Is your company built to sell?

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I have been in business for myself for fifteen years.

I can’t count the number of fun projects, amazing clients and life-changing opportunities this path has provided for me.

But it wasn’t until yesterday, when I was reading John Warrillow’s Built to Sell, that I got the profound feeling that I was a total beginner in the world of preparing businesses for sale. I had never really asked myself the question “Do I want to stay in this business for the long term, or sell it and move on to something totally different?”

If I were to try to sell it today, I learned from the book, there would not be much tangible value in my business. It is much too dependent on me personally.

John Warrillow has started and sold four companies, and now lives a semi-retired life in France with his wife and kids, writing books, drinking wine and writing columns for Inc. Magazine. Yes, it is fair if you are all jealous of him. But he really knows what he is talking about when it comes to preparing businesses to sell.

In our 30 minute conversation, we walk through the critical steps you need to take to prepare to create an asset of true value.

If you are hot to buy the book, John has a special promotion until April 30 — buy one copy, send in the receipt and you will get $65 worth of goodies, including a one year subscription to Inc. Magazine, a BuyBizSell valuation report (where you can get a clear picture of the market value of your own business), as well as access to a 2-hour group conference call with John. He wil also donate $25 to in your name. He is really a fantastic resource – I encourage you to jump before the end of the week! See promotion details here.

Buy Built to Sell at any fine retailer, including Amazon (my affiliate link).

Enjoy the conversation! Download the mp3 here.

You can find John at, at or on Twitter @JohnWarrillow

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13 Responses to “Is your company built to sell?”

  1. Judy D says:

    I have an action figure toy idea (good guy and bad guy). My goal: sellable business. I know to focus on what runs without you. But how is bringing a toy to market (like Wal-Mart):

    Repeatable: (recurring revenue)

    How do I figure out what my product’s competitive edge is?
    I just can’t charge upfront or have a subscription.

    • Judy:

      My kids love Go Go’s Crazy Bones. They are constantly using their allowance to buy a new pack because each design is different and they have done amazing job creating a culture around each figure.

      Instead of a one time purchase, the company who makes Go Go’s get my kids allowance every week.

      That’s an example of recurring revenue. Is there a way to rethink your idea from being a one time purchase to something that is consumable?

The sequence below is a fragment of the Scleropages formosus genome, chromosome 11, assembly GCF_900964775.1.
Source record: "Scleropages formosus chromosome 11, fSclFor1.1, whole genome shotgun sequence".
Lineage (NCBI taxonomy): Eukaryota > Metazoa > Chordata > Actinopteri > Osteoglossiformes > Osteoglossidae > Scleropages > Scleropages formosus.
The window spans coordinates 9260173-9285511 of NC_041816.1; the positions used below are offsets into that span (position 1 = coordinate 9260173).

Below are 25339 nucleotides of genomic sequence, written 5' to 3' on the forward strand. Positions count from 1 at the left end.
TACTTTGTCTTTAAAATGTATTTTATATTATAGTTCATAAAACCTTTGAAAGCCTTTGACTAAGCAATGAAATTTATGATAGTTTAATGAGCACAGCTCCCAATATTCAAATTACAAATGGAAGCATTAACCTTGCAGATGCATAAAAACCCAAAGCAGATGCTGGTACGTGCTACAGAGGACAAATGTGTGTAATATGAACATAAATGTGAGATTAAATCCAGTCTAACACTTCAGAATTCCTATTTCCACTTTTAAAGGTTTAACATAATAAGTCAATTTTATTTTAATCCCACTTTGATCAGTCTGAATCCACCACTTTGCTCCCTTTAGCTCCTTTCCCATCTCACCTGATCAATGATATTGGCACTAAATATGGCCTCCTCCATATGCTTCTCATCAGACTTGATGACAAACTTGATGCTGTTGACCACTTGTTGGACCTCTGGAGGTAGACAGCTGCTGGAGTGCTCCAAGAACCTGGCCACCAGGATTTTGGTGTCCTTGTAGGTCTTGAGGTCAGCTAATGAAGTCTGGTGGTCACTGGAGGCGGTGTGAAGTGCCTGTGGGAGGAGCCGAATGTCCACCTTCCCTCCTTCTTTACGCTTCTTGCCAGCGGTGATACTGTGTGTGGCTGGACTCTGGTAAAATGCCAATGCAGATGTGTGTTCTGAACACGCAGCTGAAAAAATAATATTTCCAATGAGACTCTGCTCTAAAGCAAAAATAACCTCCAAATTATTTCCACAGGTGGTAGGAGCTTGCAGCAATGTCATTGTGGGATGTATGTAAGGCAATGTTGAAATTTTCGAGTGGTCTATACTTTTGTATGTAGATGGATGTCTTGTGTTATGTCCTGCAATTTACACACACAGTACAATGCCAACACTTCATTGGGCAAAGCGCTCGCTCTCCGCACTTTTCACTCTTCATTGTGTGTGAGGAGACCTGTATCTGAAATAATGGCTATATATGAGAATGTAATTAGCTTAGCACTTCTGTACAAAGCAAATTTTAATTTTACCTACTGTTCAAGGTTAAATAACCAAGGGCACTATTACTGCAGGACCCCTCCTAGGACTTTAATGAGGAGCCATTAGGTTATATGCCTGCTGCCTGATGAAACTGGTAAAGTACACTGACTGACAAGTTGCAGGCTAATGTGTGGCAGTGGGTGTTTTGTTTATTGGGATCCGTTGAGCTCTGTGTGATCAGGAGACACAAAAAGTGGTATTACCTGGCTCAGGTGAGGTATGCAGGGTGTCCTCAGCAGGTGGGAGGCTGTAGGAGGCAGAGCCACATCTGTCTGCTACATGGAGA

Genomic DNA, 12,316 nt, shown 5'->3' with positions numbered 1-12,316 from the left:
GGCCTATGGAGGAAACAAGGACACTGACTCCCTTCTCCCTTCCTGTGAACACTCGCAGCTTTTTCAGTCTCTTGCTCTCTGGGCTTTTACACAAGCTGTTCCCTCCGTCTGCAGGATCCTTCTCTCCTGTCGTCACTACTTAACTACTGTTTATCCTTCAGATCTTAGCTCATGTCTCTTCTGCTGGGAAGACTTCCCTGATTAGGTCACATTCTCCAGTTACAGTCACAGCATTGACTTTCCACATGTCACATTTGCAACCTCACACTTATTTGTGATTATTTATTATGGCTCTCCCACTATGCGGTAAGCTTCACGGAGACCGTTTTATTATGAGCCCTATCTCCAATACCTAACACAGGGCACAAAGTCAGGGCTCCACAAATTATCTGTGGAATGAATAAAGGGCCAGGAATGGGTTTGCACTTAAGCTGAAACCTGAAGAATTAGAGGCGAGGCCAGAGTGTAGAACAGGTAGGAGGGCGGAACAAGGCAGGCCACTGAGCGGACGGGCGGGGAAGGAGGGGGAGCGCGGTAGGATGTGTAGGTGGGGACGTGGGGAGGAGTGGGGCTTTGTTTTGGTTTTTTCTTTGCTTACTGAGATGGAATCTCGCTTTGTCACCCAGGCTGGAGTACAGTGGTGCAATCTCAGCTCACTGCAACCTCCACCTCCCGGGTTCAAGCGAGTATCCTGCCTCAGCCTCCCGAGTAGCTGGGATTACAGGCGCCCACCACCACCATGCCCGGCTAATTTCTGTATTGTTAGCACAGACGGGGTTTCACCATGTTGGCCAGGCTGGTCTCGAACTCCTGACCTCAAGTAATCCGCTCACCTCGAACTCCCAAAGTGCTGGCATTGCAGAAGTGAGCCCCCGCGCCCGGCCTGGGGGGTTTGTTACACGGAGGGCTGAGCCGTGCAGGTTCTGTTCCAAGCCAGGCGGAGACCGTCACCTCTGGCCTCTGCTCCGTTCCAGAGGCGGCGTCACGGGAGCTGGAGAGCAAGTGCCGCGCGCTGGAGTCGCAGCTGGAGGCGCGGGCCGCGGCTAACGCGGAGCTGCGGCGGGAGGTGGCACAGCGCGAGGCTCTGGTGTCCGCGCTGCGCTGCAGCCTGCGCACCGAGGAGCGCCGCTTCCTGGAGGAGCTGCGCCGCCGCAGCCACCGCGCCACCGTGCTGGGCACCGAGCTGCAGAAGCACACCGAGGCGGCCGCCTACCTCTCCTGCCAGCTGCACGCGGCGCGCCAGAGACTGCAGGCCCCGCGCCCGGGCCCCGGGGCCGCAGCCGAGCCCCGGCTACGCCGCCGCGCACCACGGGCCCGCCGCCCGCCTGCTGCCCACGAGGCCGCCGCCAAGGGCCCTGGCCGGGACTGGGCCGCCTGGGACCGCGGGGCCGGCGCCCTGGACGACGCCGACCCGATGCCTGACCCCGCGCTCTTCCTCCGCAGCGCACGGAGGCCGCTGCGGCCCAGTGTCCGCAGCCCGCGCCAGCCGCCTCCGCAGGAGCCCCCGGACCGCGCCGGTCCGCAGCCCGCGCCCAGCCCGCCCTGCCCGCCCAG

2. […] Interview with John Warrillow author of Built to Sell – great interview Pam! […]

  3. Tiger Beer says:

    Business ventures involve a continuous process and you need to continue working on it to make sure that you will be able to prevent the onset of unnecessary problems.

  4. Richard says:

    I was influenced years ago by the E-Myth and think selling your business is a major weakness of “solpreneurs”. For years I hesitated to start many businesses because they were dependent on me. I succumbed to the urge and started on which is dependent on me but has potential to scale and sale should I decide to. Yes, I have created a very low paying job for myself. However at this point in my life I wouldn’t have it any other way.

    Do you have any studies on 1 person companies selling their business?

    • Richard:

      Most of the one person companies who sell their business are selling an asset other people can monetize without you. For example, a customer list in a very specific niche (e.g. gardening enthusiasts in New England or rugby players) can have a lot of value if you can prove it is responsive to offers. Also, a URL can be attractive if the website address is unique. I know a solopreneur who sold her URL for $50,000 so there are certainly *parts* of a solopreneuer’s business that can be valuable. Best of luck!

  5. fas, yes, your goal should be to eventually be able to take a 3 month sebbatical without your business losing ground. That’s when you’ll know you have a sellable business. Start small by taking a day off and seeing what gets screwed up. Fix that and then take 2 days off. Keep plugging the wholes until your business can operate without you. Then you’ll have all kind of options including selling if that’s what you want to do. Good luck!

  6. fas says:

    So basically operate as an entity!?

  7. Great Daryl, thanks!

    Please don’t forget to send rachel at built to sell dot com your amazon receipt by this Saturday so we can get you your free gifts!

  8. Daryl Gerke says:

    Just ordered the book.

    Thanks Pam for publicizing, and thanks John for writing.

  9. Darren:

    Yes, working on the business, not in it is a big part of becoming sellable. I’m a huge E-Myth fan.

    Peter Drucker said that any business has only two core functions:
    1. Sales & Marketing
    2. Product innovation

    I have found the key to making your business is sellable is to get both of those functions into someone else’s hands. Easy to say, tough to do!

  10. Ann says:

    I agree that “working on” versus “working in” seem to sum up the talk.
    I can also see how documenting processes allows you to have other people doing the work.
    Thanks for the great interview.

  11. Darren says:

    This reminds me of the need to plan for the long-term.

    I think this is related to the phrase, “Working on your business instead of working in your business.”

    Working “in” your business may include the day-to-day activity.

    Working “on” your business would consider the future value of your business if you decided to sell it.